October 31, 2014

Insights

Art With Heart 

As events happen that we cannot control, we wonder, "What if the younger generation had to deal with all that we have to?" Each generation feels the next couldn’t cope. In this time of war, economic recession and a general decline in the country, how can we expect the next generation to step up to the plate?

Many times we feel we are doing everything we can to make a difference in the community and in the lives of others. An open pocketbook, a meeting or two, a phone call to raise awareness of a cause—these are a few of the things that take up time in our lives.

I was asked recently to help a young girl, Amanda Cregmiles, paint a picture to be auctioned off for a charity that’s close to her heart. I paint, but I have never tried to teach someone else and felt this was not my thing. After much cajoling, I agreed. But I needed a space, supplies and most importantly, someone who could oversee this project. I told Susan Bridges, executive director at the Art League of Bonita Springs about my dilemma. After she heard about Amanda, she offered it all.

We agreed to meet on a Saturday morning at 10 o’clock. I called Amanda’s mother, Rebecca, and told her about the arrangements. She excitedly told me that Amanda likes to draw and looked forward to painting a picture that could be auctioned off at a charity event to benefit Barbara’s Friends-The Children’s Hospital Cancer Fund for the Lee Memorial Health System Foundation.

Amanda arrived at the Art League with her father, Wilbur, at exactly 10 on Saturday, Feb. 28. A tall, thin 13-year-old with long, brown hair, she was carrying a sketch pad and pencil. She was very polite and seemed shy when meeting Susan and me, but her father put her at ease, and we went off to the studio.

Amanda was impressed with the setup and supplies, and Susan gave her art books and pictures from which to choose a subject. It was obvious that she is very independent and has a mind of her own. This independence and strength obviously helped Amanda get through her own long bout with leukemia.

She decided to paint petunias, and Susan showed her the paints and the mixtures that could be made. She labored over the drawing, and then they started. Wilbur and I were critics—eliciting various looks from the budding artist. I was very useful emptying the water jars and getting other brushes.

Amanda stood and painted for three hours, listening to Susan’s pointers while I photographed the progress. The painting was really good, and both Susan and Amanda were happy with the results. Amanda will speak at the auction about her involvement with The Children’s Hospital of Southwest Florida and how her life was saved there.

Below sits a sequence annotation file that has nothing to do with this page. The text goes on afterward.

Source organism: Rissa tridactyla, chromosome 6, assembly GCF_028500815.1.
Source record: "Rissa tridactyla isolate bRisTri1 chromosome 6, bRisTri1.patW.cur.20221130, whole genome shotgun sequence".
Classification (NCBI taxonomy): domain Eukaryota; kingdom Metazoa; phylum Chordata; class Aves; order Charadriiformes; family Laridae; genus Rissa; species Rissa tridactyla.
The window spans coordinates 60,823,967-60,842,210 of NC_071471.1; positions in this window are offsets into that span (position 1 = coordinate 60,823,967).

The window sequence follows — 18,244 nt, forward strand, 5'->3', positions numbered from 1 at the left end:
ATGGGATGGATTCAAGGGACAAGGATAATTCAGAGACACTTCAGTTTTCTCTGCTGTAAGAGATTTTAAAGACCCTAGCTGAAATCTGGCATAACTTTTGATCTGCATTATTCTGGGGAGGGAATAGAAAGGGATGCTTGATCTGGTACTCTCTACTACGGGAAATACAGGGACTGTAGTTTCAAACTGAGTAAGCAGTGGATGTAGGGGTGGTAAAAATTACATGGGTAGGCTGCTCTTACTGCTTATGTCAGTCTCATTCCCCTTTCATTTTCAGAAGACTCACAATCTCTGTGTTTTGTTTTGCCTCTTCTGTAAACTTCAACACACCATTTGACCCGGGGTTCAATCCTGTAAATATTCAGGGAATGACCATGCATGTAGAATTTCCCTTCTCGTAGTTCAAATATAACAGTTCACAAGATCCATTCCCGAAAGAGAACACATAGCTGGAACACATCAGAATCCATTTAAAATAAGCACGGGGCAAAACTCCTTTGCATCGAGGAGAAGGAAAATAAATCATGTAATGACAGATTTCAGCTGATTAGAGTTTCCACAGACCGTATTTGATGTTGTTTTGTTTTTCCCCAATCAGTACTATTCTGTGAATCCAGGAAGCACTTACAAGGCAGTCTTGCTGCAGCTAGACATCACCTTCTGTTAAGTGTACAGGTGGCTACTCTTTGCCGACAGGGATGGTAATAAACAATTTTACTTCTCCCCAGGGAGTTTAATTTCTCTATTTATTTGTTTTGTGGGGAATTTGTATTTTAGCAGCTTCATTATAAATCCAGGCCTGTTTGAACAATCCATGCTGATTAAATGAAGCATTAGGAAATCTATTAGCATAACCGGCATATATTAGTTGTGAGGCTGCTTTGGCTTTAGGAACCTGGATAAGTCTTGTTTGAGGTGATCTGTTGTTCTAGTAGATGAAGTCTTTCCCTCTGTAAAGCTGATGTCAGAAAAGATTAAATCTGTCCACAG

Her illness brought Amanda and her family to the hospital for many weeks of treatment, where she would usually stay for several days at a time. Amanda went into a coma for 17 days and had to be put on an adult ventilator, which was dangerous for a child. The family never gave up, though they were told to say goodbye. She became the first child to get off of the ventilator healthy. Her family said their prayers, and the staff at the hospital made it happen. When asked about the staff, Amanda says all were good—but Bruce the orderly was the best.

The treatments are over, but not the trips to check her bone marrow to see if she remains free of cancer. Amanda is very grateful for her cure and has been helping raise money for the Lymphoma Association and The Children’s Hospital of Southwest Florida ever since. She speaks at all the Cattleman’s Association Balls in Fort Myers, Naples and Marco Island. In 2008, she was nominated Girl of the Year for the Lymphoma Association.

Amanda made up all her classes and is in the seventh grade at Golden Gate Middle School. Instead of letting her hair fall out over the course of the treatment, she shaved her head so it would be gone quickly. She returned this way to school, where she had been active in sports and music. Sports have taken a back seat because she has muscle issues with one leg, but she continues to play the clarinet.

Amanda could show many of us how wonderful it is to give back for the blessings we receive. She enjoyed creating the painting. She even gave up going to Wet ’n Wild Water Park in Orlando to do it. She speaks to support those who have helped her. At 13, she is an example for not only her generation but for ours. I’ve stopped worrying about the younger generation because given a chance, they will go a long way toward solving the problems the older generation has caused.

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